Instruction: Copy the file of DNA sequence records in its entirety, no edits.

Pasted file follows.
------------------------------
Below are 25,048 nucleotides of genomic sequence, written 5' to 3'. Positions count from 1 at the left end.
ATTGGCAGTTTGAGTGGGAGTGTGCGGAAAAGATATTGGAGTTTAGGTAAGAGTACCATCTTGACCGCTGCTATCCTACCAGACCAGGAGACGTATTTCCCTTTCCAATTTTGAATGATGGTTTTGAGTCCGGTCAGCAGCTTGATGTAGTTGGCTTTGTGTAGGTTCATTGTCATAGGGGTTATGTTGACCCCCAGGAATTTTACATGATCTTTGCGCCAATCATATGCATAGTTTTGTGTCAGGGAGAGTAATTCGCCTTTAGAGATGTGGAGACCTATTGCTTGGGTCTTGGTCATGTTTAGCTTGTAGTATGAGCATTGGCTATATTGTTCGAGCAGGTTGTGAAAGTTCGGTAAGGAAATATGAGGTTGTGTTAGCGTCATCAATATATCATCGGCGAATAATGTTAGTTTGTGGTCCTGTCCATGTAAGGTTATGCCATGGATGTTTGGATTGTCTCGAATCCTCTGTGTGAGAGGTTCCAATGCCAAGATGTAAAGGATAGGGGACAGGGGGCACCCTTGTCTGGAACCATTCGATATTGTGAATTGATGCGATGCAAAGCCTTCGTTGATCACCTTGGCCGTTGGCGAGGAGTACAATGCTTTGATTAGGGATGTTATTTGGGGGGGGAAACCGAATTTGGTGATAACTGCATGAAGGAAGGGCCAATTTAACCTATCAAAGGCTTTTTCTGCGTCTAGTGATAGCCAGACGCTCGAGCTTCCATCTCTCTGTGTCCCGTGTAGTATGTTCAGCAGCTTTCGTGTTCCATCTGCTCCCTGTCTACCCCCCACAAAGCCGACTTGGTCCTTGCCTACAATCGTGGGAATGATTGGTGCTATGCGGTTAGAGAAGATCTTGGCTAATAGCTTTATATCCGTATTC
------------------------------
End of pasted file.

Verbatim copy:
Below are 25,048 nucleotides of genomic sequence, written 5' to 3'. Positions count from 1 at the left end.
ATTGGCAGTTTGAGTGGGAGTGTGCGGAAAAGATATTGGAGTTTAGGTAAGAGTACCATCTTGACCGCTGCTATCCTACCAGACCAGGAGACGTATTTCCCTTTCCAATTTTGAATGATGGTTTTGAGTCCGGTCAGCAGCTTGATGTAGTTGGCTTTGTGTAGGTTCATTGTCATAGGGGTTATGTTGACCCCCAGGAATTTTACATGATCTTTGCGCCAATCATATGCATAGTTTTGTGTCAGGGAGAGTAATTCGCCTTTAGAGATGTGGAGACCTATTGCTTGGGTCTTGGTCATGTTTAGCTTGTAGTATGAGCATTGGCTATATTGTTCGAGCAGGTTGTGAAAGTTCGGTAAGGAAATATGAGGTTGTGTTAGCGTCATCAATATATCATCGGCGAATAATGTTAGTTTGTGGTCCTGTCCATGTAAGGTTATGCCATGGATGTTTGGATTGTCTCGAATCCTCTGTGTGAGAGGTTCCAATGCCAAGATGTAAAGGATAGGGGACAGGGGGCACCCTTGTCTGGAACCATTCGATATTGTGAATTGATGCGATGCAAAGCCTTCGTTGATCACCTTGGCCGTTGGCGAGGAGTACAATGCTTTGATTAGGGATGTTATTTGGGGGGGGAAACCGAATTTGGTGATAACTGCATGAAGGAAGGGCCAATTTAACCTATCAAAGGCTTTTTCTGCGTCTAGTGATAGCCAGACGCTCGAGCTTCCATCTCTCTGTGTCCCGTGTAGTATGTTCAGCAGCTTTCGTGTTCCATCTGCTCCCTGTCTACCCCCCACAAAGCCGACTTGGTCCTTGCCTACAATCGTGGGAATGATTGGTGCTATGCGGTTAGAGAAGATCTTGGCTAATAGCTTTATATCCGTATTC